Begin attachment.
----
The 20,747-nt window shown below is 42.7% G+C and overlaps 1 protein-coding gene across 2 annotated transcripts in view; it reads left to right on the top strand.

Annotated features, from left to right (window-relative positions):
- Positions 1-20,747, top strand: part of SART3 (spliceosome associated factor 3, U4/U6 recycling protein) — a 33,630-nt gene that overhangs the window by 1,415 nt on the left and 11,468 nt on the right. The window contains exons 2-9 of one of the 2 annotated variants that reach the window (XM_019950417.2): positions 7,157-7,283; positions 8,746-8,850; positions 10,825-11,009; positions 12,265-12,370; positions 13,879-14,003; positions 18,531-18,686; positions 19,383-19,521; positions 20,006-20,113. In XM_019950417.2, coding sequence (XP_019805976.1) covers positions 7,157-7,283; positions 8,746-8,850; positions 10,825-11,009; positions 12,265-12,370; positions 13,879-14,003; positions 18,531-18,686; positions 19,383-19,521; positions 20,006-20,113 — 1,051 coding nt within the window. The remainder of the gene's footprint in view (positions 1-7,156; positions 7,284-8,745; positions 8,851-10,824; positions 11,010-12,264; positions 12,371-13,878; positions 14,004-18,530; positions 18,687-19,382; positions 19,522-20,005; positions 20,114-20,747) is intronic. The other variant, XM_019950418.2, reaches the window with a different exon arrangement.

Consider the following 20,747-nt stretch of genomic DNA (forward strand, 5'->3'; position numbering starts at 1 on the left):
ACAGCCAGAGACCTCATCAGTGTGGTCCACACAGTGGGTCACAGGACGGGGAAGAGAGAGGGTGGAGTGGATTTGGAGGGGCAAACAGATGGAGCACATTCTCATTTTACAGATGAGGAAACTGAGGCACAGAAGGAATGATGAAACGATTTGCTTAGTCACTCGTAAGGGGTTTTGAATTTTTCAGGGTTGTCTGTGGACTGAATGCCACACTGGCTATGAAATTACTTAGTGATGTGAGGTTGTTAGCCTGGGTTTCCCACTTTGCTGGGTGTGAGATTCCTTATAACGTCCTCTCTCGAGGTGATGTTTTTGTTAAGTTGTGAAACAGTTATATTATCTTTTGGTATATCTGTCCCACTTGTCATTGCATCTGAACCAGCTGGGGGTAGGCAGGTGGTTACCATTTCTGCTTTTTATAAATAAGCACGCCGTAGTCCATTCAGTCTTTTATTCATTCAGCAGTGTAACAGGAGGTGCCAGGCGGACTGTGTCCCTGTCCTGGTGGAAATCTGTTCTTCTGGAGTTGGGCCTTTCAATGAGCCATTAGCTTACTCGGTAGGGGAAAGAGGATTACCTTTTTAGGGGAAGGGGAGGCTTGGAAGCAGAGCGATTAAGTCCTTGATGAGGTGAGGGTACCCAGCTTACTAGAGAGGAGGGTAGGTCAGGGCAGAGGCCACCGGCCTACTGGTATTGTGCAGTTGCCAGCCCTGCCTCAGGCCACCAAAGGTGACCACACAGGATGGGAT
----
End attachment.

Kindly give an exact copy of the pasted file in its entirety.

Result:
The 20,747-nt window shown below is 42.7% G+C and overlaps 1 protein-coding gene across 2 annotated transcripts in view; it reads left to right on the top strand.

Annotated features, from left to right (window-relative positions):
- Positions 1-20,747, top strand: part of SART3 (spliceosome associated factor 3, U4/U6 recycling protein) — a 33,630-nt gene that overhangs the window by 1,415 nt on the left and 11,468 nt on the right. The window contains exons 2-9 of one of the 2 annotated variants that reach the window (XM_019950417.2): positions 7,157-7,283; positions 8,746-8,850; positions 10,825-11,009; positions 12,265-12,370; positions 13,879-14,003; positions 18,531-18,686; positions 19,383-19,521; positions 20,006-20,113. In XM_019950417.2, coding sequence (XP_019805976.1) covers positions 7,157-7,283; positions 8,746-8,850; positions 10,825-11,009; positions 12,265-12,370; positions 13,879-14,003; positions 18,531-18,686; positions 19,383-19,521; positions 20,006-20,113 — 1,051 coding nt within the window. The remainder of the gene's footprint in view (positions 1-7,156; positions 7,284-8,745; positions 8,851-10,824; positions 11,010-12,264; positions 12,371-13,878; positions 14,004-18,530; positions 18,687-19,382; positions 19,522-20,005; positions 20,114-20,747) is intronic. The other variant, XM_019950418.2, reaches the window with a different exon arrangement.

Consider the following 20,747-nt stretch of genomic DNA (forward strand, 5'->3'; position numbering starts at 1 on the left):
ACAGCCAGAGACCTCATCAGTGTGGTCCACACAGTGGGTCACAGGACGGGGAAGAGAGAGGGTGGAGTGGATTTGGAGGGGCAAACAGATGGAGCACATTCTCATTTTACAGATGAGGAAACTGAGGCACAGAAGGAATGATGAAACGATTTGCTTAGTCACTCGTAAGGGGTTTTGAATTTTTCAGGGTTGTCTGTGGACTGAATGCCACACTGGCTATGAAATTACTTAGTGATGTGAGGTTGTTAGCCTGGGTTTCCCACTTTGCTGGGTGTGAGATTCCTTATAACGTCCTCTCTCGAGGTGATGTTTTTGTTAAGTTGTGAAACAGTTATATTATCTTTTGGTATATCTGTCCCACTTGTCATTGCATCTGAACCAGCTGGGGGTAGGCAGGTGGTTACCATTTCTGCTTTTTATAAATAAGCACGCCGTAGTCCATTCAGTCTTTTATTCATTCAGCAGTGTAACAGGAGGTGCCAGGCGGACTGTGTCCCTGTCCTGGTGGAAATCTGTTCTTCTGGAGTTGGGCCTTTCAATGAGCCATTAGCTTACTCGGTAGGGGAAAGAGGATTACCTTTTTAGGGGAAGGGGAGGCTTGGAAGCAGAGCGATTAAGTCCTTGATGAGGTGAGGGTACCCAGCTTACTAGAGAGGAGGGTAGGTCAGGGCAGAGGCCACCGGCCTACTGGTATTGTGCAGTTGCCAGCCCTGCCTCAGGCCACCAAAGGTGACCACACAGGATGGGAT